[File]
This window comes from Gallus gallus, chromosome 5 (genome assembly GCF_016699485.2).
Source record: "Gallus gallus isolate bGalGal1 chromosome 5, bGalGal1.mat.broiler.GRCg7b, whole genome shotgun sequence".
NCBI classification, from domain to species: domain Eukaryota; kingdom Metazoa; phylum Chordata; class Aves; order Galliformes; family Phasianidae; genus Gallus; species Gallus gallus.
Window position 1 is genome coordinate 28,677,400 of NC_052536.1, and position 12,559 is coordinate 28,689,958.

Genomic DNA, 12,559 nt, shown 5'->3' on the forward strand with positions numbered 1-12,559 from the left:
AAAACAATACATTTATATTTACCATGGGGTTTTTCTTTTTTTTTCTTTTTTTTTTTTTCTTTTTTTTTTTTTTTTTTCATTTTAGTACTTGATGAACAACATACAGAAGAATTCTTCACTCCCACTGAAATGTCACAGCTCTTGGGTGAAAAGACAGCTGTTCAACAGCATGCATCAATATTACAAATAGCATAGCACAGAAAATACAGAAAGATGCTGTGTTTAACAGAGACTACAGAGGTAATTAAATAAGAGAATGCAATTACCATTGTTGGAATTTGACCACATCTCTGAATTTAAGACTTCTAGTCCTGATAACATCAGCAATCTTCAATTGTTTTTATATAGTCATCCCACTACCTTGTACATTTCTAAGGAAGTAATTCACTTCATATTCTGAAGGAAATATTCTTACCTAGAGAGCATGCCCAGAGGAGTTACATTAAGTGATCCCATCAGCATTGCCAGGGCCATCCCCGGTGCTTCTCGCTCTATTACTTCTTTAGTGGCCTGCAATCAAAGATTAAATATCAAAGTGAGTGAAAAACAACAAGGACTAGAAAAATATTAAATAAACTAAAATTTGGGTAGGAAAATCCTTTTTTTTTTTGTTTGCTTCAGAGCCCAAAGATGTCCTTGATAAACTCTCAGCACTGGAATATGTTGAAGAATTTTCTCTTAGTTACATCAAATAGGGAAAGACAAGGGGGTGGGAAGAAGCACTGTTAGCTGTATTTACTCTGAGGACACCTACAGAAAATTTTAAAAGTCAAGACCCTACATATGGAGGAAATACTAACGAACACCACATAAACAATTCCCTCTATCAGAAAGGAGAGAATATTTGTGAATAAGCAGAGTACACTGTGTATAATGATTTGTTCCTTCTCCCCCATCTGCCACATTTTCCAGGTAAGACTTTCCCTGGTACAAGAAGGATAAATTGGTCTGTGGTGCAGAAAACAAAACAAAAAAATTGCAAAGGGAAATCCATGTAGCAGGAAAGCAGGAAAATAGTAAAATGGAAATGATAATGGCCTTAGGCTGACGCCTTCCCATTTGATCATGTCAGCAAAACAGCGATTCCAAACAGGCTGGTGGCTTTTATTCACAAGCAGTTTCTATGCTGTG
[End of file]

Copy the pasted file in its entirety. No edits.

This window comes from Gallus gallus, chromosome 5 (genome assembly GCF_016699485.2).
Source record: "Gallus gallus isolate bGalGal1 chromosome 5, bGalGal1.mat.broiler.GRCg7b, whole genome shotgun sequence".
NCBI classification, from domain to species: domain Eukaryota; kingdom Metazoa; phylum Chordata; class Aves; order Galliformes; family Phasianidae; genus Gallus; species Gallus gallus.
Window position 1 is genome coordinate 28,677,400 of NC_052536.1, and position 12,559 is coordinate 28,689,958.

Genomic DNA, 12,559 nt, shown 5'->3' on the forward strand with positions numbered 1-12,559 from the left:
AAAACAATACATTTATATTTACCATGGGGTTTTTCTTTTTTTTTCTTTTTTTTTTTTTCTTTTTTTTTTTTTTTTTTCATTTTAGTACTTGATGAACAACATACAGAAGAATTCTTCACTCCCACTGAAATGTCACAGCTCTTGGGTGAAAAGACAGCTGTTCAACAGCATGCATCAATATTACAAATAGCATAGCACAGAAAATACAGAAAGATGCTGTGTTTAACAGAGACTACAGAGGTAATTAAATAAGAGAATGCAATTACCATTGTTGGAATTTGACCACATCTCTGAATTTAAGACTTCTAGTCCTGATAACATCAGCAATCTTCAATTGTTTTTATATAGTCATCCCACTACCTTGTACATTTCTAAGGAAGTAATTCACTTCATATTCTGAAGGAAATATTCTTACCTAGAGAGCATGCCCAGAGGAGTTACATTAAGTGATCCCATCAGCATTGCCAGGGCCATCCCCGGTGCTTCTCGCTCTATTACTTCTTTAGTGGCCTGCAATCAAAGATTAAATATCAAAGTGAGTGAAAAACAACAAGGACTAGAAAAATATTAAATAAACTAAAATTTGGGTAGGAAAATCCTTTTTTTTTTTGTTTGCTTCAGAGCCCAAAGATGTCCTTGATAAACTCTCAGCACTGGAATATGTTGAAGAATTTTCTCTTAGTTACATCAAATAGGGAAAGACAAGGGGGTGGGAAGAAGCACTGTTAGCTGTATTTACTCTGAGGACACCTACAGAAAATTTTAAAAGTCAAGACCCTACATATGGAGGAAATACTAACGAACACCACATAAACAATTCCCTCTATCAGAAAGGAGAGAATATTTGTGAATAAGCAGAGTACACTGTGTATAATGATTTGTTCCTTCTCCCCCATCTGCCACATTTTCCAGGTAAGACTTTCCCTGGTACAAGAAGGATAAATTGGTCTGTGGTGCAGAAAACAAAACAAAAAAATTGCAAAGGGAAATCCATGTAGCAGGAAAGCAGGAAAATAGTAAAATGGAAATGATAATGGCCTTAGGCTGACGCCTTCCCATTTGATCATGTCAGCAAAACAGCGATTCCAAACAGGCTGGTGGCTTTTATTCACAAGCAGTTTCTATGCTGTG